Russia says its state gas giant Gazprom could finally sign off on a gas deal with China during President Vladimir Putin's planned trip to Beijing in May. Sealing an agreement after over a decade of stalling between the pair would boost Moscow's efforts to turn eastwards away from Western sanctions, but could come at a price.
With talks yet again going on between Gazprom and the Chinese government, Deputy Prime Minister Arkady Dvorkovich claimed the pair is close to sealing a deal that would also involve construction of a pipeline to carry 38bn cubic metres (cm) of gas per year. A start date for deliveries of 2019 has also been agreed, according to Vedomosti.
Russia has been chasing a deal to supply its energy-hungry neighbour for years, as it would diversify its markets. Much has been made of Europe's heavy reliance on Russian gas in recent years - and that has accelerated during the Ukraine crisis - but by the same token, Russia is confined to serving European customers for the most part.
"The sides are close to agreement," Dvorkovich said, according to Itar-Tass. "The only issue remaining is... the price. We really hope that the contract will be signed in May."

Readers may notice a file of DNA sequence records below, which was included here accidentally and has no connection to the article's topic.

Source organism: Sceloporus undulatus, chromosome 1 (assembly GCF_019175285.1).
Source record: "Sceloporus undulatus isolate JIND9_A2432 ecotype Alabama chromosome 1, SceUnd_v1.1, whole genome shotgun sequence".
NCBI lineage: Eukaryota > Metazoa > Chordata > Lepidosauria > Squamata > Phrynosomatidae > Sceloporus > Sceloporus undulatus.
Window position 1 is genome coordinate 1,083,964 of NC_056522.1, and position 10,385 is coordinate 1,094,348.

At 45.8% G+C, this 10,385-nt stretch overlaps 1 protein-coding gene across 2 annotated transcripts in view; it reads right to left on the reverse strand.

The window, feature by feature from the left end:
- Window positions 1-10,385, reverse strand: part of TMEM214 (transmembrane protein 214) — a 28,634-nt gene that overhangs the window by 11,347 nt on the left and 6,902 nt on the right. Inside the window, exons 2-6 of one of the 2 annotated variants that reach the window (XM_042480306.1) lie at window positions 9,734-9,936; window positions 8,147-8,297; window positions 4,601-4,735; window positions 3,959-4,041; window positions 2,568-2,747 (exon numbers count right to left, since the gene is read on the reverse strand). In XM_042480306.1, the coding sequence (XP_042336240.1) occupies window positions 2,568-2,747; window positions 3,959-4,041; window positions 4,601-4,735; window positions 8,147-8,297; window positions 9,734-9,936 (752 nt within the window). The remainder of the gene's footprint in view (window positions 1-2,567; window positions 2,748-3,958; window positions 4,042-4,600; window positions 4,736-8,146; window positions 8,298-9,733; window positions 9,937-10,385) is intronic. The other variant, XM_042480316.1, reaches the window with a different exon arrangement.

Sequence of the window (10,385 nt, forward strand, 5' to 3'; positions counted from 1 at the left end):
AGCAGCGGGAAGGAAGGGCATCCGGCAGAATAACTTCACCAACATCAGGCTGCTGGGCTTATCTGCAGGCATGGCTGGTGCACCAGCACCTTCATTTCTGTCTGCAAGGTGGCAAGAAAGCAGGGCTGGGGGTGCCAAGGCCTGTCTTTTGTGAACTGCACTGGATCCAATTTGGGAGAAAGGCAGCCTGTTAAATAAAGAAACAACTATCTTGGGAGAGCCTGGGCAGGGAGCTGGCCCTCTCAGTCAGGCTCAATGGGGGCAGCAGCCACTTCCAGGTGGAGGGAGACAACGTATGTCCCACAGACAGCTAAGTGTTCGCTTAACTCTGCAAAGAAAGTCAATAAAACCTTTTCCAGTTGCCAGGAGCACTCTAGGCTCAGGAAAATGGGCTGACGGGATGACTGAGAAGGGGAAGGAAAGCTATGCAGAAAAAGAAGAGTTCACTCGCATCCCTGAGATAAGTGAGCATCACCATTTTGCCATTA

The price is right
A contract to supply China has been under discussion for at least ten years, but has persistently fallen at the last hurdle: pricing. Beijing - which buys huge volumes of gas from South America and around Pacific - is well known for its hardball negotiating tactics. Moscow, meanwhile, has baulked at dropping prices significantly below those it can earn in Europe.
Gazprom claimed there has been progress at the talks on pricing, according to Reuters, but offered no details. It added that it expects a contract to come into force by the end of 2014. That would mark a victory of sorts for President Vladimir Putin, who has warned the West that attempts to isolate Russia over its annexation of Crimea will be resisted.
However, the devil will be in the details, with China clearly not unaware that the standoff between Russia and the US and EU strengthens its hand significantly. Tim Ash of Standard Bank suggests that "developments in Ukraine seem to have encouraged Russia to soften its previous position… Moscow had been pushing for a price about $400, but this might now be lower."
Moscow has over the years regularly claimed a deal with China is close, and signed off on various government level agreements on volumes and terms. However, a deal on price has never yet been reported to be close, let alone sealed.
VTB Capital appears underwhelmed by the claims for the time being, although admits geopolitics could offer added impetus. "We do not expect any market reaction," they write in a note. "but given the overall move in Russian policy towards the east, we now think the probability of a deal has increased. In our view, the most important parameters are the price (we believe the market expects to see it at the European netback level, i.e. $370-40/kcm) and whether there is a take-or-pay clause in the contract."
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